The issue the article spends the most time on is the abortion of female fetuses, which is a disgustingly enormous problem in India. Even just using an ultrasound machine to determine the sex of a fetus has been illegal since 1994. It hasn’t helped.
From the fourth series of Would I Lie To You? comes this segment where Kevin Bridges, Lee Mack, and Brian Cox have to figure out whether the doorknob fell off David Mitchell’s bedroom door two years ago and he’s never bothered to have it repaired.
This video contains one of the greatest stares in the history of mankind.
Welcome to the fourth annual Crystal Light National Aerobic Championship finals, featuring regional finalists from all across the United States competing for the title of America’s best aerobic athlete!
I can’t look away.
Don Fleming, Elvis Costello, and Emmylou Harris stopped by The Colbert Report last week to talk about Alan Lomax and American folk music. The three and Colbert also performed “Good Old Mountain Dew” and “Goodnight, Irene.” Highly recommended.
Here’s the theme song from the TV show Taiyou ni Hoero! (occasionally referred to in English as Bark at the Sun), composed by Katsuo Ohno.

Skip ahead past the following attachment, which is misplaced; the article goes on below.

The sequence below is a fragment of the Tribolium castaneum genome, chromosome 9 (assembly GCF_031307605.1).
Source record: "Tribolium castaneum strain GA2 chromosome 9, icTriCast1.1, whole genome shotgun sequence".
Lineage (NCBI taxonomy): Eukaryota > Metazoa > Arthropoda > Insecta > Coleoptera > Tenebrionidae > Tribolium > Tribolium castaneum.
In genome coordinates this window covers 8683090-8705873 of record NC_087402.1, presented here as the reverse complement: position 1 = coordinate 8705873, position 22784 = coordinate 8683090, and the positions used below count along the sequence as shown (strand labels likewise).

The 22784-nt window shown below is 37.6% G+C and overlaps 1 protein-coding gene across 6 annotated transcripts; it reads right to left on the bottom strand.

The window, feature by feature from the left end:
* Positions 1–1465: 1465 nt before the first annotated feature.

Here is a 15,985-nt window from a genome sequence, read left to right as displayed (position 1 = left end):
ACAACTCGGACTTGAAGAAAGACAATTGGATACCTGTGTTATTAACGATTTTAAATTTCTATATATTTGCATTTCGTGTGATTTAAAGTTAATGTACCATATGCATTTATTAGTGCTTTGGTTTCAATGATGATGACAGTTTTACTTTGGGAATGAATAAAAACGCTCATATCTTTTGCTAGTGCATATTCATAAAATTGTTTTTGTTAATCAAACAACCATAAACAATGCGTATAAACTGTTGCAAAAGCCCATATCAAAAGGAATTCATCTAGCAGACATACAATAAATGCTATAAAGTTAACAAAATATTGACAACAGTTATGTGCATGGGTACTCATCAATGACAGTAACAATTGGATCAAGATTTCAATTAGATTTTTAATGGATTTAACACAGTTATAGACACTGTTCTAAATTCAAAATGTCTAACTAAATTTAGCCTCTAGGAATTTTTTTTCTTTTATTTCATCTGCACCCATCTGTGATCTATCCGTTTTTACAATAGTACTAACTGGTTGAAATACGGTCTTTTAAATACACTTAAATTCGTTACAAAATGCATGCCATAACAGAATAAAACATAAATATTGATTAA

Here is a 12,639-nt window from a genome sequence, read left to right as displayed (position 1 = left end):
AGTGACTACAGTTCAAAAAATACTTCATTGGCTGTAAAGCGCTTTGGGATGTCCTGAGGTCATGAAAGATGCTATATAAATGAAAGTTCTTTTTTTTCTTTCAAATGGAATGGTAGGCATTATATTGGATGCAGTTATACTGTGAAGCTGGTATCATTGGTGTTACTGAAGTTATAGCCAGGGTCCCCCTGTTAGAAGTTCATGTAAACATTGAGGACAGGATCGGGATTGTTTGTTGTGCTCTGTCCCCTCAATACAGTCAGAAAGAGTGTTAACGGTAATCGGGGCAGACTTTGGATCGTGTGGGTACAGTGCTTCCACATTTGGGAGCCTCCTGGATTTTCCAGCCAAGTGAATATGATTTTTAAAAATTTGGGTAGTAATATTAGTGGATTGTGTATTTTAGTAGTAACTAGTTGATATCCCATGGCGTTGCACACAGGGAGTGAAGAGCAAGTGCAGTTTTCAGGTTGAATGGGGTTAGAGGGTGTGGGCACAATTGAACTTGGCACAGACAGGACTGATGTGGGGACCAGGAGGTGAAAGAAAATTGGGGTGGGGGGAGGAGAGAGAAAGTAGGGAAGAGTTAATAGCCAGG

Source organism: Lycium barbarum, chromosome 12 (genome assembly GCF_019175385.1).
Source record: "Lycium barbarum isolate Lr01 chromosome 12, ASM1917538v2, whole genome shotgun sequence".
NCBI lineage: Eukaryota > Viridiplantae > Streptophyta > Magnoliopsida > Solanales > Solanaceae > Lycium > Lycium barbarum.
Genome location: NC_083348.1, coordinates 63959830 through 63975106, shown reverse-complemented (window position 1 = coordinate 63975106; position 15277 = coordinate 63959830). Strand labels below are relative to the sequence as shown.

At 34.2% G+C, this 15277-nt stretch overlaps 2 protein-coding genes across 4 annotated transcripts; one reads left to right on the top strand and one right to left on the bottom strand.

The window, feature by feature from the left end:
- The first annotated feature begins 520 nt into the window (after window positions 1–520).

I’d never heard of it, but it’s aparently some Japanese cop show from the ’70s and ’80s. That should tell you pretty much everything you need to know about how the music is going to go.
Sad news from Lauren Keiper, Jill Serjeant, and Piya Sinha-Roy of Reuters:
Don Cornelius, creator of the iconic TV music and dance show “Soul Train” that helped introduce Americans to black pop culture, died on Wednesday after shooting himself in the head, Los Angeles officials said.
Cornelius was born in 1936 in Chicago and as an adult, became a journalist who was active in the civil rights movement. For a time, he worked at local radio station WVON, and by the late 1960s he had dreamed up the idea of a TV show dedicated to the soulful sounds of African-American music.
“Soul Train” was born with the deep-voiced Cornelius as the host who gave hip kids of the ’70s what “American Bandstand” creator Dick Clark offered TV viewers in the early days of rock ‘n’ roll — a show mixing youth, music, fashion and pop culture.
Soul Train was an amazingly important show in the ’70s and ’80s. Did you know it ran until 2006? It did!
Westphallian and CrossoverMan:
Who is Tommy Westphall?
Tommy Westphall was an austistic child on the TV series St Elsewhere who, it was revealed in the closing moments of the final episode of that series, had dreamt the entire run of the show.
What’s this about his Mind?
St Elsewhere has direct connections to twelve other television series - many of them direct crossovers of character to and from the series. Others make mention of specific parts of the St Elsewhere fictional universe, placing them within the same fictional sphere.
If St Elsewhere exists only within Tommy Westphall’s mind, then so does every other series set within the same fictional sphere.
So begins a horrifying waste of time where two hundred and eighty-two TV shows are connected to one another through a web of references and crossovers.
Wait, two hundred and eighty-two?
Yes. Two hundred and eighty-two.